"It's more along the lines of numerous people recognizing that the King James translation is damn good English. But that doesn't mean it reduces to popularity either. It's the quality."

Two things— again, that quality is subject, and the King James is often ridiculously tortured and terrible as writing. And I can say that as someone who's had to read the whole damned thing. Everyone likes Ezekiel, but Zephaniah sucks.
posted by klangklangston at 8:52 AM on May 10, 2007


“Does genuine just mean "reading the whole book"?”

Genuine means exactly what it says. Either you’ve experianced - for example - a sneeze or an orgasm or you have not. Either you’ve taken part in reading or you haven’t. One can have genuine experiances of a work in part certainly. Don’t extrapolate my argument into something contrary to yours simply to oppose something. Do me the courtesy - as you have previously - of allowing that I have common sense.
One who reads only cursorily or for purposes other than reading - e.g. to show off to others or some such - is not having a genuine experiance any more than someone who seduces someone else just for sex is engaging in an artifice as well.


“Discourse with whom, the writer or with other readers? When I read, I'm not having a discourse with the writer. In a discourse, we'd be talking back and forth. But he can't hear me at all.”

Here then - would be a precise example of what I mean. You have just proved my point perfectly.
You see - you have not read carefully enough to understand what I’ve said and/or you are reading with an eye towards winning the argument - or you’re too stupid to get it (which I very much doubt).
My example was - and please read this carefully this time - that if I quoted you out of context ON METAFILTER IN THE CONVERSATION WE ARE HAVING AT THE TIME - that would not be conductive to discourse between us. Nor could I say we are genuinely conversing or communicating with each other - (indeed, I’m hard pressed now) I could not - were I to assert that you stated “I love Hitler” when you had not that I was genuinely trying to converse with you.

My exact quote was: “F’rinstance - if instead of reading your reasonable arguments and attempting to clarify my position relative to them I claim you are attacking me and misquote you or quote you out of context - or indeed make something up - that is not conducive to discourse.
I could not say we’re genuinely conversing or there is actual communicating going on.”

Your response was: “What do you mean by "conductive to discourse"? Discourse with whom, the writer or with other readers? When I read, I'm not having a discourse with the writer. In a discourse, we'd be talking back and forth. But he can't hear me at all.”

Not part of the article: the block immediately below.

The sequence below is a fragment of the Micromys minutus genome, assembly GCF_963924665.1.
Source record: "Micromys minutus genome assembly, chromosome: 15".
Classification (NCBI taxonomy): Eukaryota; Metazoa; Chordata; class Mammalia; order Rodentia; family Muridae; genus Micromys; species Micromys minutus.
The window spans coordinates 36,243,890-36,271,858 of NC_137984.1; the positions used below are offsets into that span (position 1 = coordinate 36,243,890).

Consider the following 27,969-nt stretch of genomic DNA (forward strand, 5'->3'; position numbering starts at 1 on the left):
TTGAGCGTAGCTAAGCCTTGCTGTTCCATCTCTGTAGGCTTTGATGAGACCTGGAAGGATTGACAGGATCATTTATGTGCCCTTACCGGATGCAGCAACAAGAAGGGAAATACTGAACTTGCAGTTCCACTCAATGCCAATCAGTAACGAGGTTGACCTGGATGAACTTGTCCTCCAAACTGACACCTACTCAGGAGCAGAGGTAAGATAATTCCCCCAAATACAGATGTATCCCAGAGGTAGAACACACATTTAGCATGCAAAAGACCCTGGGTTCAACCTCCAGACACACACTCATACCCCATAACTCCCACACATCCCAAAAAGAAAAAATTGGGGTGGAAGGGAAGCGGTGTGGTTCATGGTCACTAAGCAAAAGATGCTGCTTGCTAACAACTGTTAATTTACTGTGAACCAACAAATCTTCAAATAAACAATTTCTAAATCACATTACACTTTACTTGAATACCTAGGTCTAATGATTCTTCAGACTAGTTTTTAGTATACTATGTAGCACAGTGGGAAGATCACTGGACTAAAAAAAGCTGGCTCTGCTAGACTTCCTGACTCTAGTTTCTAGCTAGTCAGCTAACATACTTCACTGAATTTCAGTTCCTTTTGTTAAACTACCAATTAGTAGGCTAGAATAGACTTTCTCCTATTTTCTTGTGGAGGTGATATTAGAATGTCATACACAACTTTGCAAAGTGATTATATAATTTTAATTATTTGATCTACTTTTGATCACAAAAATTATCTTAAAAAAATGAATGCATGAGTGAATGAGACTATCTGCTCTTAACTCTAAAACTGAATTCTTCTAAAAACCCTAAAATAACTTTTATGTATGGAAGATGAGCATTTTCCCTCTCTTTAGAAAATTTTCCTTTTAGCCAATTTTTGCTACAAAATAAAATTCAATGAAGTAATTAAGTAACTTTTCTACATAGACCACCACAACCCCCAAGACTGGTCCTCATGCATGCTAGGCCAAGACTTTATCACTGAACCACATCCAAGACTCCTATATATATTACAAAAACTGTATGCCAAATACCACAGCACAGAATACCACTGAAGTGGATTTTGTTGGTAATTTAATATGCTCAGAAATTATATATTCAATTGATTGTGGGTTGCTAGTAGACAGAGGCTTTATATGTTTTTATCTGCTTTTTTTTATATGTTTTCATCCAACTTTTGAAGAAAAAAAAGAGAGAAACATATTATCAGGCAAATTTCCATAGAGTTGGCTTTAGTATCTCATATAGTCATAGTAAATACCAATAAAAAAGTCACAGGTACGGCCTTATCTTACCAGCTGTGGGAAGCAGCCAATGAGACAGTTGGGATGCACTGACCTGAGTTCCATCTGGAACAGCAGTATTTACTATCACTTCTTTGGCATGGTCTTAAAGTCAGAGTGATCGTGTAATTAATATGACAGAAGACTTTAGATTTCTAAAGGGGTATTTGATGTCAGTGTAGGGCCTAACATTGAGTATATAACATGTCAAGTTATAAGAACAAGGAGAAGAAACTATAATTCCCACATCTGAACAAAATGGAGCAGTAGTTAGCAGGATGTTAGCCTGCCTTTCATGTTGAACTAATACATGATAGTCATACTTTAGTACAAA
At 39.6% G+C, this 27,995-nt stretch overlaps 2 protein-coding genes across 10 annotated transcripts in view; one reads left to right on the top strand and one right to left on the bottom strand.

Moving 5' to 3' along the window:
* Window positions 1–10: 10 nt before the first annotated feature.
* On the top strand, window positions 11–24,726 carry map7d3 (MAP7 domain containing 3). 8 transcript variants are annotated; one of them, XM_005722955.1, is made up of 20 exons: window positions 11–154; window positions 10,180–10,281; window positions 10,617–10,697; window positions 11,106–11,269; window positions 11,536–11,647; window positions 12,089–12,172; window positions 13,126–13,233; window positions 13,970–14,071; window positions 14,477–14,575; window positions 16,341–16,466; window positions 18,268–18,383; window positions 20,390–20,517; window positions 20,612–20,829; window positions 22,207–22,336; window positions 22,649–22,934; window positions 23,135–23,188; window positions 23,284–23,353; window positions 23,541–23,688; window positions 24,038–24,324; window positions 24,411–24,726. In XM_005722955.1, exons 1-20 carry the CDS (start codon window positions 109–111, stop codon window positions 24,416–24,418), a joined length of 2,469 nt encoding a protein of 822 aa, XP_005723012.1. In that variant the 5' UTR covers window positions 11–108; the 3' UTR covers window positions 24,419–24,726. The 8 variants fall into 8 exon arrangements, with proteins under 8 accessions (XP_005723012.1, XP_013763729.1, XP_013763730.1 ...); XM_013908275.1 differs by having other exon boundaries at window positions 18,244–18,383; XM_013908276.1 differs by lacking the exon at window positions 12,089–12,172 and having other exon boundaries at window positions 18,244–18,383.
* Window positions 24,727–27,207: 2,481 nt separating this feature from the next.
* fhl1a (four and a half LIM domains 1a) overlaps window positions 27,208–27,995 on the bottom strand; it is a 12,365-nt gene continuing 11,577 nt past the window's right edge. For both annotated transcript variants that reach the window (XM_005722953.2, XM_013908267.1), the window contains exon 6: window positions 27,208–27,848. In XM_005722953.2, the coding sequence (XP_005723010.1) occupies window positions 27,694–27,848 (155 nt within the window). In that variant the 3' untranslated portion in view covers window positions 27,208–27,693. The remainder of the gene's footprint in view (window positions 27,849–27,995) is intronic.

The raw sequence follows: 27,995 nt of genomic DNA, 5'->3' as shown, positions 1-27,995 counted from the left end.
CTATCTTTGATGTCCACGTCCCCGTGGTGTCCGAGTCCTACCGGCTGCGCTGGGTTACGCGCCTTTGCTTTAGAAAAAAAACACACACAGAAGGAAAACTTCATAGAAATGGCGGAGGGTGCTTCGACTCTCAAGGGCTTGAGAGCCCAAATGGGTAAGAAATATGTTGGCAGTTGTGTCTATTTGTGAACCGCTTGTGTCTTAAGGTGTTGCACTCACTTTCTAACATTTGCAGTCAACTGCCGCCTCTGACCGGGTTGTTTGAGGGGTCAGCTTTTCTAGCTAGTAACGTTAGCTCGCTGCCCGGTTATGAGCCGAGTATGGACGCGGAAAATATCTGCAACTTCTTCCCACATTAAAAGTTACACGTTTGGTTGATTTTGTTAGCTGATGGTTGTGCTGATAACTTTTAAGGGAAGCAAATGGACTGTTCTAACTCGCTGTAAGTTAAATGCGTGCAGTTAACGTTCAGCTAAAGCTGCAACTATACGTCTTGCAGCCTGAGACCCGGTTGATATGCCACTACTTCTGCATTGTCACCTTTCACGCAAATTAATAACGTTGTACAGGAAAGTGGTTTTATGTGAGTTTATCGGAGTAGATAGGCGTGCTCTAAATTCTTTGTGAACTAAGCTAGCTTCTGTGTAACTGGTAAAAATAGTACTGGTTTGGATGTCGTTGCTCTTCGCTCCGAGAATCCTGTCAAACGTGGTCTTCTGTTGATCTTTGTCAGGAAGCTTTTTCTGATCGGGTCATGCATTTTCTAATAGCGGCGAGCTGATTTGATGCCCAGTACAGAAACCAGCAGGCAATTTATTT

Do you see the error you’ve made there? Do you see how you have inadvertently made my point?
As you go on from this point you’ve made in error as a rebuttle to my argument - your argument, no matter how cogent it is - is ultimately flawed. Because it’s predicated on a clear mistake. Not only is discourse with a given author or other readers of a specific work is not what I meant - it’s not even what I said.
Therefore you have not really experianced my meaning - you didn’t “get” it. And so futher explication on your part on that point is “wrong.” No matter how solid the reasoning, afterward, is.

I don’t know I can make that more clear.

“And I don't like that, because it generally leads to the cut work having weaker sensual effects than the original.” posted by grumblebee

And how could a work with weaker sensual effects lead to a wider or richer experiance on the part of the reader? (I grant that it’s possible, but extremely unlikely.)
What you’re not seeing is that your assertion right there is implicit in my argument. I’ve treated what you’ve just stated as a matter of course. You’ve treated any extrapolation from that position as a relative. And yet - again implicit in your statement - your experiance is generally lessened when a work is cut.
Well why would it be different for anyone else? The argument I’ve stated (apparently poorly although I’d say you’ve missed some key points) is that it is generally going to be a worse experiance for a reader because of the - as you’ve stated - weaker sensual effects than the original.
I’m not arguing in favor of some sort of coercion however.
But I’d add that the sensual effects and the ultimate experiance would be all the more diminished because the readers are not choosing for themselves what to omit.


“Someone can say that Spiderman 3 was shitty without having ever seen it, and they could be right.”

And yet, they’ve never experianced the movie....so....